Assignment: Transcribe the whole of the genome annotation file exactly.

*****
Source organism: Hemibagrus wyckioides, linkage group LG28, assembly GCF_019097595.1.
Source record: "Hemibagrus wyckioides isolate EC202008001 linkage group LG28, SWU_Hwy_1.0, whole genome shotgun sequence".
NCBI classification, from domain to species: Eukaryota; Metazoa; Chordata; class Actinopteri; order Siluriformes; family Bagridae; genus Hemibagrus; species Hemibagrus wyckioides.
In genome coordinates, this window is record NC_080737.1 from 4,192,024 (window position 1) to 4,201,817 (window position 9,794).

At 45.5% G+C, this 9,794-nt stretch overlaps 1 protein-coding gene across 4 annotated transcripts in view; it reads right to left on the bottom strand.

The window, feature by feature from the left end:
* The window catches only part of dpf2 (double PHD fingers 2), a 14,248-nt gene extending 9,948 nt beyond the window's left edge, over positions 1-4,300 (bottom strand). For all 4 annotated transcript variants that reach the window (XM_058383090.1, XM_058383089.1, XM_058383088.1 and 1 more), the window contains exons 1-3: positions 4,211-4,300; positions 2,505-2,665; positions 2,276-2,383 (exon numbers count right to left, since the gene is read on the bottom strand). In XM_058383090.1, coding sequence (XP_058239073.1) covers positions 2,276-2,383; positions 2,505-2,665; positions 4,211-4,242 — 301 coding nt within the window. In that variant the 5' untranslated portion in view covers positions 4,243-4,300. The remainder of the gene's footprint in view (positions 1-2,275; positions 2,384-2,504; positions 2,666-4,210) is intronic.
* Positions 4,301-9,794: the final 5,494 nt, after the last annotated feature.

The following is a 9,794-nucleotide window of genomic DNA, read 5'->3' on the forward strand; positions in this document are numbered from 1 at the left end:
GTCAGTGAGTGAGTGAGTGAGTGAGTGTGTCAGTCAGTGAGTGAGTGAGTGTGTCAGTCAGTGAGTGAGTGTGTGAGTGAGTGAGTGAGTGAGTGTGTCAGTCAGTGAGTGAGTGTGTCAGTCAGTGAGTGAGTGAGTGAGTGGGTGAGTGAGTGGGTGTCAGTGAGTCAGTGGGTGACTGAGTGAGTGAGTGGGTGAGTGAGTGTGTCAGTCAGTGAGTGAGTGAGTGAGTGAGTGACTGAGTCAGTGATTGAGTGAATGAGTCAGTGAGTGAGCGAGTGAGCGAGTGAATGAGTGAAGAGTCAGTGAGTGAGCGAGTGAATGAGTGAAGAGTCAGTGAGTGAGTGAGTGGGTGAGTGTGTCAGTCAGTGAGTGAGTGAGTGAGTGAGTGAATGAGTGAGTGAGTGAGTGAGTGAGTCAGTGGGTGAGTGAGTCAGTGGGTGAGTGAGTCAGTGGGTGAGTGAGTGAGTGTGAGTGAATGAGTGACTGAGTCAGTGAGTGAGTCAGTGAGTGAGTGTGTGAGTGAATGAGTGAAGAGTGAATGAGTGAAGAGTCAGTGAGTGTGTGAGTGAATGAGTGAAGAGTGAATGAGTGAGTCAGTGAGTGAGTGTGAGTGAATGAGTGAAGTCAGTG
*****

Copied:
Source organism: Hemibagrus wyckioides, linkage group LG28, assembly GCF_019097595.1.
Source record: "Hemibagrus wyckioides isolate EC202008001 linkage group LG28, SWU_Hwy_1.0, whole genome shotgun sequence".
NCBI classification, from domain to species: Eukaryota; Metazoa; Chordata; class Actinopteri; order Siluriformes; family Bagridae; genus Hemibagrus; species Hemibagrus wyckioides.
In genome coordinates, this window is record NC_080737.1 from 4,192,024 (window position 1) to 4,201,817 (window position 9,794).

At 45.5% G+C, this 9,794-nt stretch overlaps 1 protein-coding gene across 4 annotated transcripts in view; it reads right to left on the bottom strand.

The window, feature by feature from the left end:
* The window catches only part of dpf2 (double PHD fingers 2), a 14,248-nt gene extending 9,948 nt beyond the window's left edge, over positions 1-4,300 (bottom strand). For all 4 annotated transcript variants that reach the window (XM_058383090.1, XM_058383089.1, XM_058383088.1 and 1 more), the window contains exons 1-3: positions 4,211-4,300; positions 2,505-2,665; positions 2,276-2,383 (exon numbers count right to left, since the gene is read on the bottom strand). In XM_058383090.1, coding sequence (XP_058239073.1) covers positions 2,276-2,383; positions 2,505-2,665; positions 4,211-4,242 — 301 coding nt within the window. In that variant the 5' untranslated portion in view covers positions 4,243-4,300. The remainder of the gene's footprint in view (positions 1-2,275; positions 2,384-2,504; positions 2,666-4,210) is intronic.
* Positions 4,301-9,794: the final 5,494 nt, after the last annotated feature.

The following is a 9,794-nucleotide window of genomic DNA, read 5'->3' on the forward strand; positions in this document are numbered from 1 at the left end:
GTCAGTGAGTGAGTGAGTGAGTGAGTGTGTCAGTCAGTGAGTGAGTGAGTGTGTCAGTCAGTGAGTGAGTGTGTGAGTGAGTGAGTGAGTGAGTGTGTCAGTCAGTGAGTGAGTGTGTCAGTCAGTGAGTGAGTGAGTGAGTGGGTGAGTGAGTGGGTGTCAGTGAGTCAGTGGGTGACTGAGTGAGTGAGTGGGTGAGTGAGTGTGTCAGTCAGTGAGTGAGTGAGTGAGTGAGTGACTGAGTCAGTGATTGAGTGAATGAGTCAGTGAGTGAGCGAGTGAGCGAGTGAATGAGTGAAGAGTCAGTGAGTGAGCGAGTGAATGAGTGAAGAGTCAGTGAGTGAGTGAGTGGGTGAGTGTGTCAGTCAGTGAGTGAGTGAGTGAGTGAGTGAATGAGTGAGTGAGTGAGTGAGTGAGTCAGTGGGTGAGTGAGTCAGTGGGTGAGTGAGTCAGTGGGTGAGTGAGTGAGTGTGAGTGAATGAGTGACTGAGTCAGTGAGTGAGTCAGTGAGTGAGTGTGTGAGTGAATGAGTGAAGAGTGAATGAGTGAAGAGTCAGTGAGTGTGTGAGTGAATGAGTGAAGAGTGAATGAGTGAGTCAGTGAGTGAGTGTGAGTGAATGAGTGAAGTCAGTG